AutoHotkey is a fantastic but complicated piece of software. It was initially intended to rebind custom hotkeys to different actions but is now a full Windows automation suite.
AHK isn’t particularly hard to learn for new users, as the general concept is fairly simple, but it is a full, Turing-complete programming language. You will pick up the syntax much easier if you have a programming background or are familiar with the concepts.
Installing and Using AutoHotkey
AutoHotkey’s installation process is straightforward. Download the installer from the official website and run it. Choose “Express Installation.” After you’ve installed the software, you can right-click anywhere and select New > AutoHotkey Script to make a new script.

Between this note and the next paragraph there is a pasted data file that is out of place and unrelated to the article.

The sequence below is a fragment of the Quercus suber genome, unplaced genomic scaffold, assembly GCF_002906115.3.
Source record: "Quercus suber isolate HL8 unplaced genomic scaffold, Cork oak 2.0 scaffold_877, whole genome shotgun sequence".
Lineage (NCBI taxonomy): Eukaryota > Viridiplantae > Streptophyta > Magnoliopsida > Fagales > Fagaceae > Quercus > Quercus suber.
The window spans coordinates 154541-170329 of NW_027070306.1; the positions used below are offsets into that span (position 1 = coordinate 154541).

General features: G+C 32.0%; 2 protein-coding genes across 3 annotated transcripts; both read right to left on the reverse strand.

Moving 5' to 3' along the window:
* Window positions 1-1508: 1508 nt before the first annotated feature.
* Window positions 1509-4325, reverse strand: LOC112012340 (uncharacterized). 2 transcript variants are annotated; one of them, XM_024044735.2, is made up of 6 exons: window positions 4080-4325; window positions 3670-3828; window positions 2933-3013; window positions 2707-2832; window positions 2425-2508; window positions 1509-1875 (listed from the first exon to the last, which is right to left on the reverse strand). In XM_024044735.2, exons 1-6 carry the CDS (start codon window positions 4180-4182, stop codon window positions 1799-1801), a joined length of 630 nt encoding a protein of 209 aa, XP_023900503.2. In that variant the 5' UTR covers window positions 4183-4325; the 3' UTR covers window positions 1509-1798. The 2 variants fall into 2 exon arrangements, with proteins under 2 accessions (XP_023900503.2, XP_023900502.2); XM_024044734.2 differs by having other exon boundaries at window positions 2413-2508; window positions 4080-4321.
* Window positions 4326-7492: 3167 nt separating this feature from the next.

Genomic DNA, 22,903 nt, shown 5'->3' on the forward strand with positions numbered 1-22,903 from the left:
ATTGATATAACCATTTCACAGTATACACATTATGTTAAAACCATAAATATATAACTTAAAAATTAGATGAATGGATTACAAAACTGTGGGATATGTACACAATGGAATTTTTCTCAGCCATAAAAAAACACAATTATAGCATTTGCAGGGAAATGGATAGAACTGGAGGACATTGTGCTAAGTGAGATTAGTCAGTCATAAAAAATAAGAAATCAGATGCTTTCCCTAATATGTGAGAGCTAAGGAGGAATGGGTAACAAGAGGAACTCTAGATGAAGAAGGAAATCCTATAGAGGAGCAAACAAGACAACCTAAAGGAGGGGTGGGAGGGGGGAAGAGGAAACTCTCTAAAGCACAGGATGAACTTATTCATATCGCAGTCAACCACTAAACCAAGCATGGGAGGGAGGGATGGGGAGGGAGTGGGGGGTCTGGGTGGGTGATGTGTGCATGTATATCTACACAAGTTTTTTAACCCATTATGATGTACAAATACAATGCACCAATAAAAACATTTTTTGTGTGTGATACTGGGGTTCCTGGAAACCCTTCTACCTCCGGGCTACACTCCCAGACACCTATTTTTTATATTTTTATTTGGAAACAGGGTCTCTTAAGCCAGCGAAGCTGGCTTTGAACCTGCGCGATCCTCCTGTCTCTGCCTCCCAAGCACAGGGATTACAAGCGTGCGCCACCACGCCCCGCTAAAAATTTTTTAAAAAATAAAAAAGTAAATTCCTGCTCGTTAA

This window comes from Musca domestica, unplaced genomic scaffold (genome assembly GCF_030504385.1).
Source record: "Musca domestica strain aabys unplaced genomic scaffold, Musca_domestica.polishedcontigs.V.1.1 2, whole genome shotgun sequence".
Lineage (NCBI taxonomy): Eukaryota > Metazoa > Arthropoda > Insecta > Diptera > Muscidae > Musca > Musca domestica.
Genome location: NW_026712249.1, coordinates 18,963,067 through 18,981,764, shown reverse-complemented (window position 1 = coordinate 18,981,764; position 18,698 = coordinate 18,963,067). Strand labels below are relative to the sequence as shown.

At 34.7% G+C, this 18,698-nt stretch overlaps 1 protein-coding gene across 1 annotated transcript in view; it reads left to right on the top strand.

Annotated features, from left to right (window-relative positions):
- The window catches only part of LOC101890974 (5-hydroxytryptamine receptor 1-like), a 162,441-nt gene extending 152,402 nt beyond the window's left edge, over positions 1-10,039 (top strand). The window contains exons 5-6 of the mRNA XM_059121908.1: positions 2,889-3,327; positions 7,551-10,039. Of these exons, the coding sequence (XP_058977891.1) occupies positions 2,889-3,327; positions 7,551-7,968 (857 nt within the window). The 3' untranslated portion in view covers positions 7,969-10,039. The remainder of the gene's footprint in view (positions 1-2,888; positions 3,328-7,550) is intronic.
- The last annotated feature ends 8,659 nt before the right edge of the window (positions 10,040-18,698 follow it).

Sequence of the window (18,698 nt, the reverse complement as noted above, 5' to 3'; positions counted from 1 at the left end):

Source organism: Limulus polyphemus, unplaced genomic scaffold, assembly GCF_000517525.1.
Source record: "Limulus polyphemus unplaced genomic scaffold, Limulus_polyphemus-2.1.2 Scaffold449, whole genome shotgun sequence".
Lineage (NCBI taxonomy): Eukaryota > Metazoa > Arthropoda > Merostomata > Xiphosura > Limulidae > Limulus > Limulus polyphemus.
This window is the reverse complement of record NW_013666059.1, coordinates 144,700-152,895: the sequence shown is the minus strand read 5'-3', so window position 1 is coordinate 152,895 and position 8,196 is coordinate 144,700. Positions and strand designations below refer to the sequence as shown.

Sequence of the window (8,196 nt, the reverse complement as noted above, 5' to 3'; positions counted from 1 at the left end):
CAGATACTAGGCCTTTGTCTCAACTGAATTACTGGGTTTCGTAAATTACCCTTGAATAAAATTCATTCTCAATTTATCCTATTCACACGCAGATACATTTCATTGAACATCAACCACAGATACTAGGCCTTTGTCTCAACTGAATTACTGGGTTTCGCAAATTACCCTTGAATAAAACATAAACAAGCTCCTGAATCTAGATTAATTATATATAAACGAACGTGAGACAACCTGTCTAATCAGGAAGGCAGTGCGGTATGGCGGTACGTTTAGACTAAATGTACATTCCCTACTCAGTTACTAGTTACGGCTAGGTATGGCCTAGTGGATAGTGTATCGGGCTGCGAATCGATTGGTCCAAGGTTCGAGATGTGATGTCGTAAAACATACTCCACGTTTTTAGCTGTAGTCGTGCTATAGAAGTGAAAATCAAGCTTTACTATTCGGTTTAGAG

AHK scripts are text files with a
.ahk extension. If you right-click them, you’ll get a few options:
- “Run Script” will load your script with the AHK runtime.
- “Compile Script” will bundle it with an AHK executable to make an EXE file you can run.
- “Edit Script” will open your script in your default text editor. You can use Notepad to write AHK scripts, but we recommend using SciTE4AutoHotkey, an editor for AHK which supports syntax highlighting and debugging.
While a script is running—whether it’s an EXE or not—you’ll find it running in the background in the Windows notification area, also known as the system tray. Look for the green icon with an “H” on it.
To exit, pause, reload, or edit a script, right-click the notification icon and select an appropriate option. Scripts will continue to run in the background until you exit them. They’ll also go away when you sign out of Windows or reboot your PC, of course.